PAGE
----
Let me set the scene:
1987. As yuppies carrying brick-sized mobile phones drank Champagne, wearing garish pin-striped suits and highlights in their hair, London enjoyed the benefits of a booming economy as well as its unfortunate side effects. These included a widening gap between the haves and have-nots, and the ghastly sight of yuppies wearing bad suits and carrying oversized mobile phones whilst drinking champagne.
Meanwhile London quietly continued its long held tradition of being a Mecca for live bands and barely a week went by without the capital hosting a bunch of ozone-bothering mullet-haired metal minstrels.
I therefore saw a lot of live rock bands in the late eighties. I had left school, found a job and spent the money I earned on records, seeing live bands, gig t-shirts and beer. The rest, as the saying goes, I wasted.
I tried to see as many of my favourite bands as I could, and was always looking to encourage my friends into coming to shows with me, and vice versa. This sometimes got me into trouble:
On one occasion I got on particularly well with a guy in the queue outside a show and we arranged to call each other when other shows cropped up. I didn’t have a pen, and this was before mobile phones existed so he told me where he worked and I looked up the number in the phone book. (That’s what people did back then. Extraordinary, I know). When a ticket for a band I wanted to see came up I called him at work. It took three baffling phone calls before I realised there were two people in his office with the same name and I had been put through to the wrong one. I had, in fact, invited a total stranger to come and watch “Dumpy’s Rusty Nuts” with me. Of all the bands I could have chosen…
We got there in the end…
Most of the shows I saw were in just seven venues. London’s rock venues have not changed hugely, but much like the bands that played in them, there have been a few casualties along the way. Here’s a run-down to give you an idea:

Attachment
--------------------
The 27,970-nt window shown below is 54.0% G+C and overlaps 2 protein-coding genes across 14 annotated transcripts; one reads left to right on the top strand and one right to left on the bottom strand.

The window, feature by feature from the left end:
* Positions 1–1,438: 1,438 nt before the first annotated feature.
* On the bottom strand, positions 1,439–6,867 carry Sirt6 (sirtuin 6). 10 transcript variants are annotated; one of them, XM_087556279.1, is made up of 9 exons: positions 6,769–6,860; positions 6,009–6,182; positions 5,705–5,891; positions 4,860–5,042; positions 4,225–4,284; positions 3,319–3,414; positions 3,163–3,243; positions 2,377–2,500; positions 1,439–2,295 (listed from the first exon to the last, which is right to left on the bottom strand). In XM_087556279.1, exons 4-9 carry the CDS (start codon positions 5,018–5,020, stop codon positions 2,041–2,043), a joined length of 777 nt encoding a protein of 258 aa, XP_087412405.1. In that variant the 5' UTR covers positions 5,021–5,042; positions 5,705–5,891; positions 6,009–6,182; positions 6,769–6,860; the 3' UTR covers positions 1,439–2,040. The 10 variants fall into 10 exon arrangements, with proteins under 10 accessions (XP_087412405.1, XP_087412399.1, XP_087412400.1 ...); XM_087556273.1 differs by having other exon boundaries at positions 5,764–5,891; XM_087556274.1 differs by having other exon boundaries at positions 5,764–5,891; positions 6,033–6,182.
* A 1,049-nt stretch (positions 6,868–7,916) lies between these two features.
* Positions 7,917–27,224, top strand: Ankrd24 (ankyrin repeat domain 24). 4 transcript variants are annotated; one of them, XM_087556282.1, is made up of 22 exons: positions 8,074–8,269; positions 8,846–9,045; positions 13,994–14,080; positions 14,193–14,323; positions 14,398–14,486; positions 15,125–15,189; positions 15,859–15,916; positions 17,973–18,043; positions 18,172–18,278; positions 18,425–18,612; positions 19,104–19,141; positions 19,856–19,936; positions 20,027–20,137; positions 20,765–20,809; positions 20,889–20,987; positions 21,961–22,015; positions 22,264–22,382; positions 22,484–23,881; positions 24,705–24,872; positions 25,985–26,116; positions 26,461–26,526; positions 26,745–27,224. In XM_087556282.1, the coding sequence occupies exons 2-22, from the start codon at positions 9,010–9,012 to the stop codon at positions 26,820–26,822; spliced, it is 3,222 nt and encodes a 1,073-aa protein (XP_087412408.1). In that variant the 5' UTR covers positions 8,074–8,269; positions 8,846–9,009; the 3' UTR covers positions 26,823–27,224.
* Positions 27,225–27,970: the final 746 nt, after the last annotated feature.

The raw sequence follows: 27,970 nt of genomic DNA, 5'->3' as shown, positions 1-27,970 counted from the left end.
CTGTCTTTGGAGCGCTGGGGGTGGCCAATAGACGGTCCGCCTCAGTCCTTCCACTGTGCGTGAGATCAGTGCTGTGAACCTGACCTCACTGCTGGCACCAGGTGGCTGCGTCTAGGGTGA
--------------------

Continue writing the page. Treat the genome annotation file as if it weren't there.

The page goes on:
1. The Hammersmith Odeon.
I still can’t get used to calling this most prestigious rock venue Hammersmith Apollo. A fully seated venue at the time – they hadn’t installed removable seats back then – its rock reputation was built by Bowie’s Ziggy Stardust swan-song and confirmed by Motorhead’s “No Sleep ‘ til Hammersmith” live LP which reached the top of the album charts in 1981.
Because of the seating, travelling down to Hammersmith after work on the tube to buy tickets at the box office (this was pre-internet) became a regular occurrence in order to get the best view. Iron Maiden played four consecutive dates in a row at Hammersmith on the Powerslave tour, saying they would rather play more gigs at the smaller venue than fewer larger Wembley Arena shows, and recorded side four of their Live after Death album there. The first ten or so rows of seats went to their fan club members only. Those were the days…
2. The Astoria.
This was a 1,600-2,000 capacity venue near Tottenham Court Road with a (rarely opened) balcony area. Unusually for the time it didn’t have seats downstairs. The Astoria was the Peter Beardsley of venues: ugly, but capable of producing something pretty special from time to time. It may have sold weak lager served in plastic cups, but then didn’t they all? It did benefit from being small-ish and it allowed people to stand wherever they wished. Sadly The Astoria is now closed as it was badly located: right on top of the development of a new rail network through London.